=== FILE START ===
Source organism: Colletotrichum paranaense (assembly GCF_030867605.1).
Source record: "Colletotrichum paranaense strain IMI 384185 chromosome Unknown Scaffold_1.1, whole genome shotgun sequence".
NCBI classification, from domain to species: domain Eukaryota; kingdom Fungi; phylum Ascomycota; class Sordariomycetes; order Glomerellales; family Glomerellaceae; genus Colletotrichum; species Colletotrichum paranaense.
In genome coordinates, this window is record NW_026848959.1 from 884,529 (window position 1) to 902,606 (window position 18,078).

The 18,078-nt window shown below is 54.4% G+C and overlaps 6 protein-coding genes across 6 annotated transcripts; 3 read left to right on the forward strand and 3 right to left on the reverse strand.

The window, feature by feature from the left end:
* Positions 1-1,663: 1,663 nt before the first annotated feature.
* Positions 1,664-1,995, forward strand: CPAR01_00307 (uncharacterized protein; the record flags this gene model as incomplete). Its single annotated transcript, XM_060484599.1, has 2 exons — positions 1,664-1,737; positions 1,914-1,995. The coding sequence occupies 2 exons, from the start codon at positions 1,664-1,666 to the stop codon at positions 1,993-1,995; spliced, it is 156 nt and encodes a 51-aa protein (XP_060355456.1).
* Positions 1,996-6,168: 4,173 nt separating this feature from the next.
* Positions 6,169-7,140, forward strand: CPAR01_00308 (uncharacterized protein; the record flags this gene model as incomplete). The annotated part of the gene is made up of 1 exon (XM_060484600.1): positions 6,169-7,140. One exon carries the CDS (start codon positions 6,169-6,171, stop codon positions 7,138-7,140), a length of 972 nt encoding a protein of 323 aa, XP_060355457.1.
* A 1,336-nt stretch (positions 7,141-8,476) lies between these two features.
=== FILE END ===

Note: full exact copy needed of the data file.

Source organism: Colletotrichum paranaense (assembly GCF_030867605.1).
Source record: "Colletotrichum paranaense strain IMI 384185 chromosome Unknown Scaffold_1.1, whole genome shotgun sequence".
NCBI classification, from domain to species: domain Eukaryota; kingdom Fungi; phylum Ascomycota; class Sordariomycetes; order Glomerellales; family Glomerellaceae; genus Colletotrichum; species Colletotrichum paranaense.
In genome coordinates, this window is record NW_026848959.1 from 884,529 (window position 1) to 902,606 (window position 18,078).

The 18,078-nt window shown below is 54.4% G+C and overlaps 6 protein-coding genes across 6 annotated transcripts; 3 read left to right on the forward strand and 3 right to left on the reverse strand.

The window, feature by feature from the left end:
* Positions 1-1,663: 1,663 nt before the first annotated feature.
* Positions 1,664-1,995, forward strand: CPAR01_00307 (uncharacterized protein; the record flags this gene model as incomplete). Its single annotated transcript, XM_060484599.1, has 2 exons — positions 1,664-1,737; positions 1,914-1,995. The coding sequence occupies 2 exons, from the start codon at positions 1,664-1,666 to the stop codon at positions 1,993-1,995; spliced, it is 156 nt and encodes a 51-aa protein (XP_060355456.1).
* Positions 1,996-6,168: 4,173 nt separating this feature from the next.
* Positions 6,169-7,140, forward strand: CPAR01_00308 (uncharacterized protein; the record flags this gene model as incomplete). The annotated part of the gene is made up of 1 exon (XM_060484600.1): positions 6,169-7,140. One exon carries the CDS (start codon positions 6,169-6,171, stop codon positions 7,138-7,140), a length of 972 nt encoding a protein of 323 aa, XP_060355457.1.
* A 1,336-nt stretch (positions 7,141-8,476) lies between these two features.